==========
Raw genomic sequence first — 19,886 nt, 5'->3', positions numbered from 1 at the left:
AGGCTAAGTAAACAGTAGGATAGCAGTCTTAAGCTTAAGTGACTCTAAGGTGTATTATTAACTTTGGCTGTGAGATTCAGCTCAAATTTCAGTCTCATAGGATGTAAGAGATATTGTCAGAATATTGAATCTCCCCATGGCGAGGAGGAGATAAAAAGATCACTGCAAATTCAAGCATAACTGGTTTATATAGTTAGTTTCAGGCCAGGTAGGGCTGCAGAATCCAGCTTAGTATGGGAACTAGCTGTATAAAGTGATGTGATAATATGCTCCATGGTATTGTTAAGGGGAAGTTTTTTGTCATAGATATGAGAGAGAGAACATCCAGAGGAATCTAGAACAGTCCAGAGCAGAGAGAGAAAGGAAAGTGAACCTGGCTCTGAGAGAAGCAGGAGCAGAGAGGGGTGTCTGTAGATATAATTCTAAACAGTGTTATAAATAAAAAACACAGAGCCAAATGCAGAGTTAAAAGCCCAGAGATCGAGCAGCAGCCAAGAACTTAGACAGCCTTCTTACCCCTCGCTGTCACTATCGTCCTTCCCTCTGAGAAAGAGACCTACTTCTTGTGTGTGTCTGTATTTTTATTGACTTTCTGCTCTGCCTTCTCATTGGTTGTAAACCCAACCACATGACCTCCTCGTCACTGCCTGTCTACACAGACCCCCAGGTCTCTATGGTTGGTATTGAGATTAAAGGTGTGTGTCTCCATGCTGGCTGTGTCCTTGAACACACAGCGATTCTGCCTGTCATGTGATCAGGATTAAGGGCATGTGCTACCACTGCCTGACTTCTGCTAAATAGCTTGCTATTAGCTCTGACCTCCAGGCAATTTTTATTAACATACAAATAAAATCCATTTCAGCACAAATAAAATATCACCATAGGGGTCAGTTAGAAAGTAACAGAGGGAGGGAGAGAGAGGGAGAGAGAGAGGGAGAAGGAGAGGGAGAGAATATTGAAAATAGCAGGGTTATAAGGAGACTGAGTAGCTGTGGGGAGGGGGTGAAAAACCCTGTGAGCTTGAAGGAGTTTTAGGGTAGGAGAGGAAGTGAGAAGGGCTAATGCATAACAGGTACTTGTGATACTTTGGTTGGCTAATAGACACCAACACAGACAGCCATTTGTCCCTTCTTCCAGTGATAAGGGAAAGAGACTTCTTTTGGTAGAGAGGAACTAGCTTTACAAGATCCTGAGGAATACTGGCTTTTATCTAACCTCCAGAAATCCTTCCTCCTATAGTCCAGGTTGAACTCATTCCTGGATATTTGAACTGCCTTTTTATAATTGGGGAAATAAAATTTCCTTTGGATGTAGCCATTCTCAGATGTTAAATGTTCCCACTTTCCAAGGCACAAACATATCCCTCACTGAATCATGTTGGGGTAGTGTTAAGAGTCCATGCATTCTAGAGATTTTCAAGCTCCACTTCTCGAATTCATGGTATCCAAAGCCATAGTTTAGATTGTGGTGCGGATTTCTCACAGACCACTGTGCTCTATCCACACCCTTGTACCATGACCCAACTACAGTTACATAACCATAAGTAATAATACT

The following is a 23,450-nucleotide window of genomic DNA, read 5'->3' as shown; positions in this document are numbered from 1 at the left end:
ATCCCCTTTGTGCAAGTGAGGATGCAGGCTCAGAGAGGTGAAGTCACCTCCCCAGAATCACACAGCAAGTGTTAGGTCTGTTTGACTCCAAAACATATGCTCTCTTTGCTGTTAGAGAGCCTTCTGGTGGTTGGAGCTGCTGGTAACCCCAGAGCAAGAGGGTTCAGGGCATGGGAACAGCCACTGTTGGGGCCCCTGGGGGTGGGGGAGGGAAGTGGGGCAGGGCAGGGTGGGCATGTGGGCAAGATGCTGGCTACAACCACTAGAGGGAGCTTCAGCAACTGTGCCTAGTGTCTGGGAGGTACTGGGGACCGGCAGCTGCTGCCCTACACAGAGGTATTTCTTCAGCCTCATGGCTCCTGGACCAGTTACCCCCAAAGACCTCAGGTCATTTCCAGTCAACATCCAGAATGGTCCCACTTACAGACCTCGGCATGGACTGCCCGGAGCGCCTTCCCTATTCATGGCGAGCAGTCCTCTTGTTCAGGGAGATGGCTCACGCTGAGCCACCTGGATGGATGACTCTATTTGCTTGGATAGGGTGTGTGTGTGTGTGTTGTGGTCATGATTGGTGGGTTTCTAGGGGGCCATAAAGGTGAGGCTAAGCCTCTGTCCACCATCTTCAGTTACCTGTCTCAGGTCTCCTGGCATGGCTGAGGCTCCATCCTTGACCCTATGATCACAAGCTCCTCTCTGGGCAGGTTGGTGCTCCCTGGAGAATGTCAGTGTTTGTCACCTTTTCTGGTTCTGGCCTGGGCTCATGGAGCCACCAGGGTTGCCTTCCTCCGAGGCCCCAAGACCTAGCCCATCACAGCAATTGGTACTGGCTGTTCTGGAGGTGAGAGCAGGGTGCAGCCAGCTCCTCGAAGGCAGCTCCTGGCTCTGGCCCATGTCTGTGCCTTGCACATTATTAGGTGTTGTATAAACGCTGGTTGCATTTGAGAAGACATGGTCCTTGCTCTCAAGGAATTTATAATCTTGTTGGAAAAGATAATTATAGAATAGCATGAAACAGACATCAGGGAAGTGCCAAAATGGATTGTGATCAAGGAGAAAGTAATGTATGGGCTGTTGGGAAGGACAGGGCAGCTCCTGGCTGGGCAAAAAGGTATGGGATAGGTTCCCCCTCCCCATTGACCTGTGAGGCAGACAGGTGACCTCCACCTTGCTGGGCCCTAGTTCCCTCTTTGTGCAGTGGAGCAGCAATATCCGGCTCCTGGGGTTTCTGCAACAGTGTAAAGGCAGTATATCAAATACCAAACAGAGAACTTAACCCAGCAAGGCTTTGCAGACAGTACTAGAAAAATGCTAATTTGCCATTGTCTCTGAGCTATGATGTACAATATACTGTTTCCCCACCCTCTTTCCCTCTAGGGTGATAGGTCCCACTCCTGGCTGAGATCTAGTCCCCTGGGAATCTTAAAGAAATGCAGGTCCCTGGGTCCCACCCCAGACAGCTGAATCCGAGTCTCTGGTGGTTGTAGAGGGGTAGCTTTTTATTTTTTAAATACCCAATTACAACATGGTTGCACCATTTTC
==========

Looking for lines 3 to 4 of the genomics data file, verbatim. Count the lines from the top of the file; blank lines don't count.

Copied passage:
The following is a 23,450-nucleotide window of genomic DNA, read 5'->3' as shown; positions in this document are numbered from 1 at the left end:
ATCCCCTTTGTGCAAGTGAGGATGCAGGCTCAGAGAGGTGAAGTCACCTCCCCAGAATCACACAGCAAGTGTTAGGTCTGTTTGACTCCAAAACATATGCTCTCTTTGCTGTTAGAGAGCCTTCTGGTGGTTGGAGCTGCTGGTAACCCCAGAGCAAGAGGGTTCAGGGCATGGGAACAGCCACTGTTGGGGCCCCTGGGGGTGGGGGAGGGAAGTGGGGCAGGGCAGGGTGGGCATGTGGGCAAGATGCTGGCTACAACCACTAGAGGGAGCTTCAGCAACTGTGCCTAGTGTCTGGGAGGTACTGGGGACCGGCAGCTGCTGCCCTACACAGAGGTATTTCTTCAGCCTCATGGCTCCTGGACCAGTTACCCCCAAAGACCTCAGGTCATTTCCAGTCAACATCCAGAATGGTCCCACTTACAGACCTCGGCATGGACTGCCCGGAGCGCCTTCCCTATTCATGGCGAGCAGTCCTCTTGTTCAGGGAGATGGCTCACGCTGAGCCACCTGGATGGATGACTCTATTTGCTTGGATAGGGTGTGTGTGTGTGTGTTGTGGTCATGATTGGTGGGTTTCTAGGGGGCCATAAAGGTGAGGCTAAGCCTCTGTCCACCATCTTCAGTTACCTGTCTCAGGTCTCCTGGCATGGCTGAGGCTCCATCCTTGACCCTATGATCACAAGCTCCTCTCTGGGCAGGTTGGTGCTCCCTGGAGAATGTCAGTGTTTGTCACCTTTTCTGGTTCTGGCCTGGGCTCATGGAGCCACCAGGGTTGCCTTCCTCCGAGGCCCCAAGACCTAGCCCATCACAGCAATTGGTACTGGCTGTTCTGGAGGTGAGAGCAGGGTGCAGCCAGCTCCTCGAAGGCAGCTCCTGGCTCTGGCCCATGTCTGTGCCTTGCACATTATTAGGTGTTGTATAAACGCTGGTTGCATTTGAGAAGACATGGTCCTTGCTCTCAAGGAATTTATAATCTTGTTGGAAAAGATAATTATAGAATAGCATGAAACAGACATCAGGGAAGTGCCAAAATGGATTGTGATCAAGGAGAAAGTAATGTATGGGCTGTTGGGAAGGACAGGGCAGCTCCTGGCTGGGCAAAAAGGTATGGGATAGGTTCCCCCTCCCCATTGACCTGTGAGGCAGACAGGTGACCTCCACCTTGCTGGGCCCTAGTTCCCTCTTTGTGCAGTGGAGCAGCAATATCCGGCTCCTGGGGTTTCTGCAACAGTGTAAAGGCAGTATATCAAATACCAAACAGAGAACTTAACCCAGCAAGGCTTTGCAGACAGTACTAGAAAAATGCTAATTTGCCATTGTCTCTGAGCTATGATGTACAATATACTGTTTCCCCACCCTCTTTCCCTCTAGGGTGATAGGTCCCACTCCTGGCTGAGATCTAGTCCCCTGGGAATCTTAAAGAAATGCAGGTCCCTGGGTCCCACCCCAGACAGCTGAATCCGAGTCTCTGGTGGTTGTAGAGGGGTAGCTTTTTATTTTTTAAATACCCAATTACAACATGGTTGCACCATTTTC